Join Riverfront Times Press Club. Because No News is Bad News.

Wednesday, March 21, 2018

She Answered a Craigslist Ad and Found the Help She Needed

Posted By on Wed, Mar 21, 2018 at 7:00 AM

click to enlarge Tuere Greathouse. - COURTESY OF TUERE GREATHOUSE
  • Tuere Greathouse.
Tuere Greathouse had always wanted to work in IT. "In high school, computers were my thing," the Florissant resident says. "I always loved tearing them apart and putting them back together."

But Greathouse, now 38, ended up working in the accounting field for thirteen years. She had two kids, and though she kept applying for IT jobs, she could never find a way to get her foot in the door, much less take the leap.

A random ad on Craigslist changed that.

The ad was advertising a program called Workforce Opportunity Services, or WOS. The nonprofit agency seeks to connect employers with applicants who are minorities and/or veterans, and then gives those people the support they need to excel at their new job.

Of course it's easy for someone to promise that on Craigslist, and Greathouse admits to being a little bit skeptical. "I thought, 'I've never heard of this company,'" she says. "I did my research. And then I ran it by family members twenty times over — 'Should I do this?' I was so nervous."

Adding to her anxiety was the leap of faith required by the program. A single mom, Greathouse relied upon her job working for the city of St. Louis. She'd have to give that up for a two-month WOS training program, which did not provide full-time pay. Even after that, she'd have to prove herself in a new job.

Backed by her friends and family, she decided to go for it. And today, almost exactly two years later, she says she believes her leap of faith has paid off. She's been steadily employed as an application support specialist at Turner Construction through its WOS consultancy program, and while she still doesn't make quite what she did at City Hall, she's thrilled with what she's learned and the fact she's finally working in her chosen field.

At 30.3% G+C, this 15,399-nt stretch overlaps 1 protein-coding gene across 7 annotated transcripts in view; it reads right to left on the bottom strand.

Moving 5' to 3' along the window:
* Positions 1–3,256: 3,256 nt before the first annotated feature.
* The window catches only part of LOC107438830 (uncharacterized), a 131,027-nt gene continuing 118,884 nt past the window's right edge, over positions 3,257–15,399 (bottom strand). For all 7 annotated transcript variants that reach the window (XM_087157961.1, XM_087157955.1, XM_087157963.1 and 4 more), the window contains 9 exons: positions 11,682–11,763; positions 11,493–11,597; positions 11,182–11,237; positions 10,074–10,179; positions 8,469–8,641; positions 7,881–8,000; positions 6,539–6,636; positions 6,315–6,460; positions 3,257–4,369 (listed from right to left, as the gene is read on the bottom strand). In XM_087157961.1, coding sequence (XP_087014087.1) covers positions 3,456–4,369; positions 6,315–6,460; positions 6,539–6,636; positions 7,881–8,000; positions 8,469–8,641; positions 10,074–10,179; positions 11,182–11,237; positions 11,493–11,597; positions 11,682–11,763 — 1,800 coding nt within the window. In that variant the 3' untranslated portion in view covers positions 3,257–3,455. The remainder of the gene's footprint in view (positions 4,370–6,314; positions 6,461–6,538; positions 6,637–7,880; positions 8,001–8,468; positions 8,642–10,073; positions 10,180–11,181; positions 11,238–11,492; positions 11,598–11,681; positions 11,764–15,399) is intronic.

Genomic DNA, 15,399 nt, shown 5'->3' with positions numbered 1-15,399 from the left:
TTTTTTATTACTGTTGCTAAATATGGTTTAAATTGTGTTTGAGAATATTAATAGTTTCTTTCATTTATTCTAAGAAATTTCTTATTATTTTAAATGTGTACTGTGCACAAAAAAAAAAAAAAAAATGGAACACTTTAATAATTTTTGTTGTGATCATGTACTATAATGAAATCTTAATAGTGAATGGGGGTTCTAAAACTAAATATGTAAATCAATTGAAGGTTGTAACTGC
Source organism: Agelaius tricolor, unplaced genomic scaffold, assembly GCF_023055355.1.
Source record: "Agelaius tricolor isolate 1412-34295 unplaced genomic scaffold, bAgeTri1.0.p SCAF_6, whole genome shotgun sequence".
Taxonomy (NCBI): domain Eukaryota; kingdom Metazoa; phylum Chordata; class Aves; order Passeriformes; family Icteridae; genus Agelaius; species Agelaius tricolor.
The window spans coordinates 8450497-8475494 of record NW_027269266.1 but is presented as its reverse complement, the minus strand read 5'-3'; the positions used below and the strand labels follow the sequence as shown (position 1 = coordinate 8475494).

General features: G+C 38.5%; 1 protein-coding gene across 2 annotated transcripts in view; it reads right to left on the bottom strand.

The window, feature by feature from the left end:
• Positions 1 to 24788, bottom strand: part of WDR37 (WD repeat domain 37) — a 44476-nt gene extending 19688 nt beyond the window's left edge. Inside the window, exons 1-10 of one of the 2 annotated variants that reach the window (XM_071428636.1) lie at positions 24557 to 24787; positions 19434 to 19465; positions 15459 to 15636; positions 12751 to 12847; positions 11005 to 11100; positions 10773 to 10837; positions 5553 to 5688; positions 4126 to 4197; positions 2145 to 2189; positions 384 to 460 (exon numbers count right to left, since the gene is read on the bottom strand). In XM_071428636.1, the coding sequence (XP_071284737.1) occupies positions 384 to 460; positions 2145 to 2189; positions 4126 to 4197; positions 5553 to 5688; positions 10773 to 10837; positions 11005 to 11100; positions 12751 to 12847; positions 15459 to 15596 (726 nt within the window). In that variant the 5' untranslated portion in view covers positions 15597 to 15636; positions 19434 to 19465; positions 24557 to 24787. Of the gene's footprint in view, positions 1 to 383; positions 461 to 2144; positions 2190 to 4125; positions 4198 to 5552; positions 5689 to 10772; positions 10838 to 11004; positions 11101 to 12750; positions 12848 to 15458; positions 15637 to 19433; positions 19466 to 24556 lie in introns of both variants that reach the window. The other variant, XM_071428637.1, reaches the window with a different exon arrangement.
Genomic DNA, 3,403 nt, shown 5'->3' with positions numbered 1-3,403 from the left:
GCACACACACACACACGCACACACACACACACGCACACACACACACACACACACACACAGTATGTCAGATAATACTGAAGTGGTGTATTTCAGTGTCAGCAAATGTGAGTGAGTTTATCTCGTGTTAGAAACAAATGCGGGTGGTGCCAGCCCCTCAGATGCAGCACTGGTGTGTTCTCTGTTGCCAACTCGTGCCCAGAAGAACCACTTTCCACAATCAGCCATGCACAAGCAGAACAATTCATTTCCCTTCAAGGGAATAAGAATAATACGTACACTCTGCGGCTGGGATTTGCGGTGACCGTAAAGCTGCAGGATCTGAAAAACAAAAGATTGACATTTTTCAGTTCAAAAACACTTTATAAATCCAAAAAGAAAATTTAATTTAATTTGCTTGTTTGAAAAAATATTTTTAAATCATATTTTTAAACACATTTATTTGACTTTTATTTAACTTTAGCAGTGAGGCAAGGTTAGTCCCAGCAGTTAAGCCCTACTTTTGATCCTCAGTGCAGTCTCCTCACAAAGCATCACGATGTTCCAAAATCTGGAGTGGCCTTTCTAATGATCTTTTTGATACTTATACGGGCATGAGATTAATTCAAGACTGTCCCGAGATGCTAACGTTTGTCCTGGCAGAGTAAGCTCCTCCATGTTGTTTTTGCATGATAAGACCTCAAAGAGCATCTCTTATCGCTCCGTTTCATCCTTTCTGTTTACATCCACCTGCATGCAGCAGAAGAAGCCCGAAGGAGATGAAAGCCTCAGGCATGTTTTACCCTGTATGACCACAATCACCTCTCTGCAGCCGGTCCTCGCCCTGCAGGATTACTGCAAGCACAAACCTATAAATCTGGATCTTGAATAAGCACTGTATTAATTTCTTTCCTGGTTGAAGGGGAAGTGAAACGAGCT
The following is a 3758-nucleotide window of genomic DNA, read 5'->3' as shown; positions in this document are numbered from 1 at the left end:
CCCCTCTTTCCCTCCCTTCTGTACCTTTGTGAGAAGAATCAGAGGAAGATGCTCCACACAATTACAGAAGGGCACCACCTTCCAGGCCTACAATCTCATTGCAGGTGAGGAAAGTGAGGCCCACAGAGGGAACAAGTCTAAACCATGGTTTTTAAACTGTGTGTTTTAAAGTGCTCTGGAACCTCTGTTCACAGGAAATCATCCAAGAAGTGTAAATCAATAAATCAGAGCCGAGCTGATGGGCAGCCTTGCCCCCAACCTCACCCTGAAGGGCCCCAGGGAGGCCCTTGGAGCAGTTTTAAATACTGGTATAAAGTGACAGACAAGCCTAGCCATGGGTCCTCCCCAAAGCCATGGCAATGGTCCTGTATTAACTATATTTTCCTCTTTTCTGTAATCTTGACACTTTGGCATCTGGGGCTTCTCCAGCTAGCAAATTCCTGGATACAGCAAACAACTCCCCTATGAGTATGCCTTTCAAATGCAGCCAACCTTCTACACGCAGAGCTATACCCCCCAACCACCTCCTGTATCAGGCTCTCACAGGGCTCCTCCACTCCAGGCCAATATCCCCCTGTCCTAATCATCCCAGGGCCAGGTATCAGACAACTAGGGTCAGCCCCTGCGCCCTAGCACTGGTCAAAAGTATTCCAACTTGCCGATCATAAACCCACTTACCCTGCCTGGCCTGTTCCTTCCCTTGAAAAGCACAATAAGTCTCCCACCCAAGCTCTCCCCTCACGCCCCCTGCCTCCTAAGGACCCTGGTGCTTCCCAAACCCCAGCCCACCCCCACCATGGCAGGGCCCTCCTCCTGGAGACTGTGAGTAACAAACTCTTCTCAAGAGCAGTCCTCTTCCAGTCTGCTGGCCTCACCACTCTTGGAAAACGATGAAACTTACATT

She credits the mentorship and support she's gotten through the WOS program to lead her through the challenges of a new career. "It's been a struggle," she acknowledges. "Leaving for something new is definitely always hard, especially if it's something new that you've never done before. But I'm constantly learning something new every day. And with the knowledge I have, I can take it and go from here. The opportunities are endless."

And even if her son, who is eleven, gripes about how hard Mom is working, her daughter, who's older, is proud. "Wow, mom," she tells Greathouse. "You're going for it. You're doing what you want to do."

Tuere Greathouse is profiled as part of our Change Issue. Check out all the great profiles online here.

Riverfront Times works for you, and your support is essential.

Our small but mighty local team works tirelessly to bring you high-quality, uncensored news and cultural coverage of St. Louis and beyond.

Unlike many newspapers, ours is free – and we'd like to keep it that way, because we believe, now more than ever, everyone deserves access to accurate, independent coverage of their community.

Whether it's a one-time acknowledgement of this article or an ongoing pledge, your support helps keep St. Louis' true free press free.

Read the Digital Print Issue

July 1, 2020

View more issues


Never miss a beat

Sign Up Now

Subscribe now to get the latest news delivered right to your inbox.

Best Things to Do In St. Louis

© 2020 Riverfront Times

Website powered by Foundation